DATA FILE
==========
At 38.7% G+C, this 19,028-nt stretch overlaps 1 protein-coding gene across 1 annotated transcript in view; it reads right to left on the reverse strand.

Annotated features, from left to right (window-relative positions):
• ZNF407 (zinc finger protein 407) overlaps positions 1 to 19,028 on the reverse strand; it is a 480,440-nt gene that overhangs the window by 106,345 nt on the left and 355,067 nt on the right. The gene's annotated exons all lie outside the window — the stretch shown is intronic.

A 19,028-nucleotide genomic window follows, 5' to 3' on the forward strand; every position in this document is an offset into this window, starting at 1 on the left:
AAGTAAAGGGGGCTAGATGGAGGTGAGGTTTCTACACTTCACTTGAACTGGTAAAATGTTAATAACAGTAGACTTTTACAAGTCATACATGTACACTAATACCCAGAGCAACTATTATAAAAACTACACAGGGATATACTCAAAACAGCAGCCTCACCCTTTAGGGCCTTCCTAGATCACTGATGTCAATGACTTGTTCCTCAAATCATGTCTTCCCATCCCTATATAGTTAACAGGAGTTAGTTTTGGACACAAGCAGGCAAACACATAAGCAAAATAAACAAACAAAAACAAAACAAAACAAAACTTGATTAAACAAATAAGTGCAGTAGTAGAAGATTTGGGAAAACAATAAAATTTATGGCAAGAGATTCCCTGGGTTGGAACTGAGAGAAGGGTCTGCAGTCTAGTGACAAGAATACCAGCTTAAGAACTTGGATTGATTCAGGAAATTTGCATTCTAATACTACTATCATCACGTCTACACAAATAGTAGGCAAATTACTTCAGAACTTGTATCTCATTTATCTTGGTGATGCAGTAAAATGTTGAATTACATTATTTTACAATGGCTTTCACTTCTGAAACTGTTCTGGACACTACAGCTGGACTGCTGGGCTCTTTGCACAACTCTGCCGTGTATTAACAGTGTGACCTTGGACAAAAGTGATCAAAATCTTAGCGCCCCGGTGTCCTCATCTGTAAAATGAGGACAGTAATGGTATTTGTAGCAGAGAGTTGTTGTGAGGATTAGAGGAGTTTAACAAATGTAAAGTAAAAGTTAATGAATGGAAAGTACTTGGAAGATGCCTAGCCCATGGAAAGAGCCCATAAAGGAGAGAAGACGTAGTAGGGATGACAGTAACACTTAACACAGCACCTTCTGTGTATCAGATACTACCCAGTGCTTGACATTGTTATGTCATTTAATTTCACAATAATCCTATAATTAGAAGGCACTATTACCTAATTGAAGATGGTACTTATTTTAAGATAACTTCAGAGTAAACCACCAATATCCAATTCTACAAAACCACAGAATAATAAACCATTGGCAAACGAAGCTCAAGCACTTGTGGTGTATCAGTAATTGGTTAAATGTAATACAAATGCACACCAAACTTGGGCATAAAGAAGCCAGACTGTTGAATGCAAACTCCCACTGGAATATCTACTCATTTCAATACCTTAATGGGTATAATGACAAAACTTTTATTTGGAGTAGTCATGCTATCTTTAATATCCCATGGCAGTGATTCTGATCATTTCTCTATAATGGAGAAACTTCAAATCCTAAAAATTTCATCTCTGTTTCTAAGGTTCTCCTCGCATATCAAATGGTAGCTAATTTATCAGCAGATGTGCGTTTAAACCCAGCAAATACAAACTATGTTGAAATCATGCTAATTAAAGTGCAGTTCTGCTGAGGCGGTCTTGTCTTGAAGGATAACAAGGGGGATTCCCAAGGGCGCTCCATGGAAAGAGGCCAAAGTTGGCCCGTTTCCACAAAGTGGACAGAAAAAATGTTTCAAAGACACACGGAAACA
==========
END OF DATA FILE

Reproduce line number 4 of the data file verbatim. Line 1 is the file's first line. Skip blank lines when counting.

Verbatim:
A 19,028-nucleotide genomic window follows, 5' to 3' on the forward strand; every position in this document is an offset into this window, starting at 1 on the left: